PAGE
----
Verizon, the nation’s leading telecommunications company, today said that mobile users in 461 cities across the United States now get fifty percent faster peak wireless data speeds thanks to LTE Advanced, the next generation of wireless technology.
A major enhancement of the Long Term Evolution (LTE) standard, LTE Advanced uses existing cell towers and a software technique called carrier aggregation which combines multiple channels to transfer data more quickly than with LTE.
Monday, both Yahoo and Verizon Wireless said that the nation’s leading wireless carrier will be buying Yahoo’s operating business for a reported $4.83 billion. The transaction, pending regulatory and shareholder approvals, should grant the carrier over one billion total monthly search users while giving the two companies more than two dozen media and advertising brands, to be added to the AOL network, plus an email service with 225 million monthly active users.
Verizon on Wednesday announced a new wireless plan platform and several new features for its customers. The new plan is more expensive, but it includes at least 30% more data than the previous offering, as well as new stuff like Carryover Data and Safety Mode.
It looks like they’re calling it simply the new Verizon Plan, and it comes in 5 flavors: Small, Medium, Large, X-Large and XX-Large. The Small option costs $35 per month for 2GB (previously $30/month for 1GB), and the XXL gives you 24GB for $110 per month.
After spending more than two months in beta, OS X 10.11.4, a fourth major update to OS X El Capitan, today released for public consumption. The software update is now available and recommended for all OS X El Capitan users.
Even though it comes with a few noticeable outward-facing changes, OS X 10.11.4 does pack in some newsworthy improvements—namely in stock Messages, Notes and Photos apps. Full sharing of Live Photos via iMessages has been implemented throughout the system, too. Like other major OS X releases, 10.11.4 includes a handful of under-the-hood changes and tons of bug fixes and performance optimizations.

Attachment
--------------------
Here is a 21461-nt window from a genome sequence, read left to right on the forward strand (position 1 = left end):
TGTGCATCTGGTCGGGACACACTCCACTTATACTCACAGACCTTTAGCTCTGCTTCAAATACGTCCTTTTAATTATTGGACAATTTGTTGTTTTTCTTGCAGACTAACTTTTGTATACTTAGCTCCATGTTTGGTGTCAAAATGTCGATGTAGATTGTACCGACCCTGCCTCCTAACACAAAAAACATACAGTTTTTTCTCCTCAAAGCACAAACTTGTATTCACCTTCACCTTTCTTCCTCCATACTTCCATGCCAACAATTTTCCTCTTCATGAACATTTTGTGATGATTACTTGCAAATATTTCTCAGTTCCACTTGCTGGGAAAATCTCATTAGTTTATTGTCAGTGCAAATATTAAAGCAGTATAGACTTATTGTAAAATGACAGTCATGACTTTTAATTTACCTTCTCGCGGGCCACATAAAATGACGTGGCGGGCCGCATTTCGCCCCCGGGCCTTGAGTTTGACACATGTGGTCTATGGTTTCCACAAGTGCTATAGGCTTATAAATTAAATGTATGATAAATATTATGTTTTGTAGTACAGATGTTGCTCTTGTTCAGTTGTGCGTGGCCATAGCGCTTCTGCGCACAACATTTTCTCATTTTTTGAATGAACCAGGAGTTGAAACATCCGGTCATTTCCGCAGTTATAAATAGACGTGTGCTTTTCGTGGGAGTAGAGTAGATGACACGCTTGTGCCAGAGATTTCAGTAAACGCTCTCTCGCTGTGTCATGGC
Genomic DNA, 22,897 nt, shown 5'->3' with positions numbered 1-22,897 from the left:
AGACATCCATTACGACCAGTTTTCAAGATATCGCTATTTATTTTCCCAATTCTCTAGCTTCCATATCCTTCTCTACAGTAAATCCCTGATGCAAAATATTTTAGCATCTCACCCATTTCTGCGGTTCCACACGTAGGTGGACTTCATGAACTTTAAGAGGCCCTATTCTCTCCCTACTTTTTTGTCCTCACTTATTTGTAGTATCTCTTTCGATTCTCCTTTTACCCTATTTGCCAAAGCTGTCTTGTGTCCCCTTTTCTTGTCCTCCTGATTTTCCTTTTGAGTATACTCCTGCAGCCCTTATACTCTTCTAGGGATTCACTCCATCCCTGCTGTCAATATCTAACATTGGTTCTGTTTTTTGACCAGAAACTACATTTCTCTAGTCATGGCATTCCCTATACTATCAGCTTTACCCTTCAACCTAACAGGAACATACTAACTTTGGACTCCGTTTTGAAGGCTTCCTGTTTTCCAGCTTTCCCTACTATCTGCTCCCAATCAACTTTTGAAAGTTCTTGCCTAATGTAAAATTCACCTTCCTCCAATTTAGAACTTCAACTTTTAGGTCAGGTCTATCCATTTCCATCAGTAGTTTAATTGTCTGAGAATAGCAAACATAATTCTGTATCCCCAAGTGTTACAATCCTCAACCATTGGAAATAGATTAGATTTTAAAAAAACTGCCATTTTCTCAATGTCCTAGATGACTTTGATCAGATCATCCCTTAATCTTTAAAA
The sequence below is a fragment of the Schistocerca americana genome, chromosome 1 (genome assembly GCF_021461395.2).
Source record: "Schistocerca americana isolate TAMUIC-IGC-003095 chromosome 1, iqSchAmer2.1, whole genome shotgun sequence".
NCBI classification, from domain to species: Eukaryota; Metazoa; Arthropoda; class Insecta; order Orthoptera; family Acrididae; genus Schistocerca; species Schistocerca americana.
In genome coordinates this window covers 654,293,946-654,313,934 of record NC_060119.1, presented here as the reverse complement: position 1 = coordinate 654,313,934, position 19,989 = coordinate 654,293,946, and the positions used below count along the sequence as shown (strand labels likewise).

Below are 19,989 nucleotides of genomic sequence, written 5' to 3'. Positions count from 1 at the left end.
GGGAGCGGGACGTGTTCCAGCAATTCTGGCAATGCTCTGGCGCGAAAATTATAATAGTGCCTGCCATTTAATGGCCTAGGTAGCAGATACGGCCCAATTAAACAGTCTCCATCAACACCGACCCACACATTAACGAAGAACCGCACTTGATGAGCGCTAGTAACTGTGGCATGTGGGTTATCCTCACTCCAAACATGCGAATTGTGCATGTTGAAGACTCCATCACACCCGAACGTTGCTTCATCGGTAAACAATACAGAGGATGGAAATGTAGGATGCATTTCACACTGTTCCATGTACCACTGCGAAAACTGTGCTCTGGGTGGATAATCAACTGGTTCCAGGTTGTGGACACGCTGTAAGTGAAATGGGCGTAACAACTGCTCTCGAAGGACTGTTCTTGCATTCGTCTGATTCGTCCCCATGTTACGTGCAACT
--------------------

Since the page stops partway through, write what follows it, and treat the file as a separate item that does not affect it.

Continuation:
Heads up Verizon Wireless customers, the carrier is currently offering a limited-time promotion that awards free data to those on its More Everything plan. The promo is good for an extra 2GB for three months, and all you have to do to take advantage of it is download Verizon’s GO90 app.
So for those of you on one of the aforementioned plans, grab GO90 from the App Store here or the Google Play Store here. Once it’s downloaded, you should receive a text message from Verizon telling you that the free data has been activated on your account, along with an expiration date.
With Black Friday coming later this week, the various carriers are unveiling their plans for the big sale. While the big four (AT&T, T-Mobile, Sprint, and Verizon) all have various deals, only T-Mobile and Verizon have really good offerings for existing customers, including free data.
Verizon is offering existing customers an additional 1 GB of data for two billing cycles, while T-Mobile is giving all customers unlimited data for three whole months. These deals start on different dates, so head into the story to see how to get them and where.
The Federal Communications Commission on Friday gave Verizon permission to begin offering Wi-Fi Calling. As noted by MacRumors, the Commission granted the carrier a waiver today that will allow it to rollout the feature, which was introduced last year with iOS 8.